ProgramsSI: Design Media Arts

Summer Institute


Registration for Summer 2024 Open, Virtual Program spaces still available, In-Person Program is currently at max capacity.

The Department of Design Media Arts (DMA) at UCLA is one of the nation’s top design departments, offering a comprehensive, multidisciplinary education in media creation, which fosters individual exploration and innovative thinking.

Geared specifically for high school students, the department offers the DMA Summer Institute, a two-week program with morning and afternoon classes introducing design practices in the contexts of print, net, worlds, and motion. The program is taught by professionally trained and experienced instructors using the most current software and technology.

The Summer Institute culminates in a final exhibition and the creation of a portfolio-ready body of work that students may include in their college applications in related fields. It also provides students with a rare opportunity to sample college life in a cutting-edge design department, while earning four units of pass/no pass UC credit.


The DMA Summer Institute curriculum is based on materials covered in the department’s undergraduate curriculum. Each class is taught by one instructor and one program assistant; class size is limited to a maximum of 20 students.

Students explore a variety of media examining different practices and design methods applied to the domains of 2D image, net, 3D worldbuilding, and motion design. Broadly addressing a common theme, all four classes contribute to the creation of an integrated, multi-media exhibition at the end of the program.

Instructors for the DMA Summer Institute are graduate students and alumnx of the department’s prestigious MFA Program. Please visit UCLA Department of Design Media Arts for more information about our undergraduate and graduate programs.

2D Image

Students explore graphic design as image-making coupled with basic typography through a series of fun and fast-paced assignments and exercises for the print and digital media. All projects encapsulate the yearly theme while addressing principles of design such as form, data, composition, hierarchy, and creative intent. Students develop a design process and develop a visual vocabulary through hands-on experimentation and projects.


This course focuses on the web as a medium for creative expression and artistic intervention. Through examples and tutorials, students study the web in the tradition of art, activism, and creative coding. Using techniques like computer programming, collage, appropriation and strategies of artistic self-expression, students analyze these forms for their aesthetic and social potentials. References to relevant artworks are provided, both in and outside the field of web and interactive art.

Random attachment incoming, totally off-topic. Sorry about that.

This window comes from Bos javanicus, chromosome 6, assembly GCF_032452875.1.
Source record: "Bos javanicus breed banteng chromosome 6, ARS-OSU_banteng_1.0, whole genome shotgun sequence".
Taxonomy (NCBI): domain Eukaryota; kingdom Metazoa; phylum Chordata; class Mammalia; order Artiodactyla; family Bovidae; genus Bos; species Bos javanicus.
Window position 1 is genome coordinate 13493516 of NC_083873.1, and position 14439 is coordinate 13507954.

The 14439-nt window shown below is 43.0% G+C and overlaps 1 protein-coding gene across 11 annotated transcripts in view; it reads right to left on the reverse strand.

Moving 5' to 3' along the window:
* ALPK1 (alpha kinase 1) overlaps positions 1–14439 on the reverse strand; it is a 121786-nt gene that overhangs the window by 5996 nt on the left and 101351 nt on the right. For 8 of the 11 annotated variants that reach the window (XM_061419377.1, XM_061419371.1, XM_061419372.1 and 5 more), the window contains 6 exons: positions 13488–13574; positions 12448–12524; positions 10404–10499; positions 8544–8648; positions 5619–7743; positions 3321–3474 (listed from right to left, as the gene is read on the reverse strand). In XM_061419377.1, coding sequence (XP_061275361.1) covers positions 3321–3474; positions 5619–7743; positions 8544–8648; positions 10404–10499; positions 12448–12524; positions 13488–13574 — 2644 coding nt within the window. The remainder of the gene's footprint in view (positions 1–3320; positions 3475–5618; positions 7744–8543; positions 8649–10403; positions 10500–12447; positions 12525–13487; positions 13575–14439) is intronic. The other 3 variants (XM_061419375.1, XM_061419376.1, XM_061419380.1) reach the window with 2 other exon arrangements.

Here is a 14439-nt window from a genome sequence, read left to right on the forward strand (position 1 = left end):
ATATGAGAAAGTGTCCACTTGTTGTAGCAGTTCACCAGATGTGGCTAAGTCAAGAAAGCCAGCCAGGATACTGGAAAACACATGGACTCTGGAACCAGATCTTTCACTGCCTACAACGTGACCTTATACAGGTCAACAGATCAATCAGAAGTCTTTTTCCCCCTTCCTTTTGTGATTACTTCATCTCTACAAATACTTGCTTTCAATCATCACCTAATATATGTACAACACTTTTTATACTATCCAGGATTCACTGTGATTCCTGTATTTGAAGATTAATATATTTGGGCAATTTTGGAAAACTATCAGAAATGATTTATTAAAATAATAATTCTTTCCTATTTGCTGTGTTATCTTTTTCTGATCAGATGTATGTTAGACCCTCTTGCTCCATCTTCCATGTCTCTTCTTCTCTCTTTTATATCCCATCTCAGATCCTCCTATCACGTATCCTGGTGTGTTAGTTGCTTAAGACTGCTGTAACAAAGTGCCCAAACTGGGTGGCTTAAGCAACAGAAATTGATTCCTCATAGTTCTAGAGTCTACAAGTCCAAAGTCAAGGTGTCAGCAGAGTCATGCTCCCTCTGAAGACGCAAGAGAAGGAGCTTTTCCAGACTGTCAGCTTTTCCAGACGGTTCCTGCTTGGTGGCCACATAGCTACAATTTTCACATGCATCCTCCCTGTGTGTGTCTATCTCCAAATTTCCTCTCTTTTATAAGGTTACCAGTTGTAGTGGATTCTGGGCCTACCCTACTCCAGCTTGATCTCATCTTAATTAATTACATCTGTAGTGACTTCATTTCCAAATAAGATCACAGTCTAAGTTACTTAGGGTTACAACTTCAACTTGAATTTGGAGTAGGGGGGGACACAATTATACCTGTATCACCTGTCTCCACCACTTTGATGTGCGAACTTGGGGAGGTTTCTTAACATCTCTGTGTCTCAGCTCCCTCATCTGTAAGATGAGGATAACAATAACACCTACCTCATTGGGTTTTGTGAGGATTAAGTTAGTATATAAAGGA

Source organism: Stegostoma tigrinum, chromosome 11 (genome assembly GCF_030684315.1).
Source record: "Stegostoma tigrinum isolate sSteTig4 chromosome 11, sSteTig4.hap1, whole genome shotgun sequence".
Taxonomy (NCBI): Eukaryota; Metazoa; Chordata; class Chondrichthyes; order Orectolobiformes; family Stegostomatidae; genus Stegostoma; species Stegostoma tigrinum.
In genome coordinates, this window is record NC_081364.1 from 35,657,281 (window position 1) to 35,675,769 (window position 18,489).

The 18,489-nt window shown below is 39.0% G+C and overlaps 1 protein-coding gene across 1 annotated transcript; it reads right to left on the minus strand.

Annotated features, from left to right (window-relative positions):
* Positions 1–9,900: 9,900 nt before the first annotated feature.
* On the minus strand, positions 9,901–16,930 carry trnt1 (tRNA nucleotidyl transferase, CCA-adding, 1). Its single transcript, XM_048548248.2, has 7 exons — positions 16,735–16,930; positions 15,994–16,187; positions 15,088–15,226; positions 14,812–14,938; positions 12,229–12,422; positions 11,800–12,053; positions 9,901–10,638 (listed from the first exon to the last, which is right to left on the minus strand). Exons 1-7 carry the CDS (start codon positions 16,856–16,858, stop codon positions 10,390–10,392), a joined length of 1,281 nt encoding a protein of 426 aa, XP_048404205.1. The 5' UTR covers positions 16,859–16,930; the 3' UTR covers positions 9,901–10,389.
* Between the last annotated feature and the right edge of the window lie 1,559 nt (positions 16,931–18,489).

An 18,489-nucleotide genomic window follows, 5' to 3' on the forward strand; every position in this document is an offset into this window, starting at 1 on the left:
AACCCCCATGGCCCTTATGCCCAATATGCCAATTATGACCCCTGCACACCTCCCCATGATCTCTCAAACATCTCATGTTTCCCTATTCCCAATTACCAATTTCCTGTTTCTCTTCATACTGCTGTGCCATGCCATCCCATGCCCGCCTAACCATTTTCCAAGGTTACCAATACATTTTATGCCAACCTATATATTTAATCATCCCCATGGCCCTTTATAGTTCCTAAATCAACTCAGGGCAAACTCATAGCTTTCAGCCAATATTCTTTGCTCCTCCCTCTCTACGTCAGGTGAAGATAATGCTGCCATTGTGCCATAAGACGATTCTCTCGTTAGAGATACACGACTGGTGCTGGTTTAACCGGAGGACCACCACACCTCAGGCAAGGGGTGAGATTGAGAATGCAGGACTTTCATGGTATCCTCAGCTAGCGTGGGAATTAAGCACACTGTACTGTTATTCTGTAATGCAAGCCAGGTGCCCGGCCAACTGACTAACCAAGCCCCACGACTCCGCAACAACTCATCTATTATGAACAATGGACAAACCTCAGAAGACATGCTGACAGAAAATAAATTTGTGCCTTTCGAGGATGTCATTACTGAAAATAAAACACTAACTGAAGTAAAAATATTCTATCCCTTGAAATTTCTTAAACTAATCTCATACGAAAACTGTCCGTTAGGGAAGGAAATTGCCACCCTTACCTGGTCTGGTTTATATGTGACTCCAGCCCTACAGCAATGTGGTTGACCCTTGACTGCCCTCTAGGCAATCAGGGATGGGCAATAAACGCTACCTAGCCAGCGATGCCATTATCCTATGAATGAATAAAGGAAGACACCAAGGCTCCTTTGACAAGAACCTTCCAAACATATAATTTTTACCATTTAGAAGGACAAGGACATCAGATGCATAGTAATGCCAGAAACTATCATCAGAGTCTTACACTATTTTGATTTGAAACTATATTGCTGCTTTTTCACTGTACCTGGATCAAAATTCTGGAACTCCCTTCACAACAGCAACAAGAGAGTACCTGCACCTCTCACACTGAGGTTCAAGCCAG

3D Worldbuilding

Game engines developed originally for electronic games offer an exciting mode of interactive storytelling. Virtual spaces and their navigation can surround us in striking imagery and evoke complex moods. In this course, students learn the basics of how games and 3D media are developed, and they explore "worldbuilding" as a form of visual narrative, playfulness, and participatory experience. Students use the Unity3D game engine to build and dismantle 3-dimensional games.

Motion Design

In this course, students learn the exciting properties of time-based media—which is expressed as motion—and the methods for employing motion design in their own creative work. Exploring technical and experimental approaches to cinematography, animation, editing, and sound, students gain a basic understanding of video-making as a powerful medium capable of capturing, parsing, and imagining environments and stories.


Session A: In-person
July 7, 2024 – July 20, 2024
Session A Schedule

Session B: Virtual
July 22, 2024 – August 2, 2024
Session B Schedule

Portfolio Night

This is a great opportunity for Summer Institute students to engage in conversations about creating a portfolio-ready body of work to include in college applications. Portfolio Night will be held on Thursday, July 11 from 5:00 p.m. to 7:30 p.m. Dinner will be provided. Students may bring their own portfolios and are encouraged to ask for feedback from program assistants.

Extended Lab Night

One extended lab night is required for students on Thursday, July 18, from 5:00 p.m. to 9:00 p.m. to complete their projects. Dinner will be provided.

Final Exhibition and closing reception

The two-week program culminates in a final exhibition of students’ works and a closing reception. This event is held from 11:00 a.m. to 12:00 p.m. on the last day of the program, Friday, July 19 in Broad Art Center room 1250. Family and friends are encouraged to attend.

Evening and weekend activities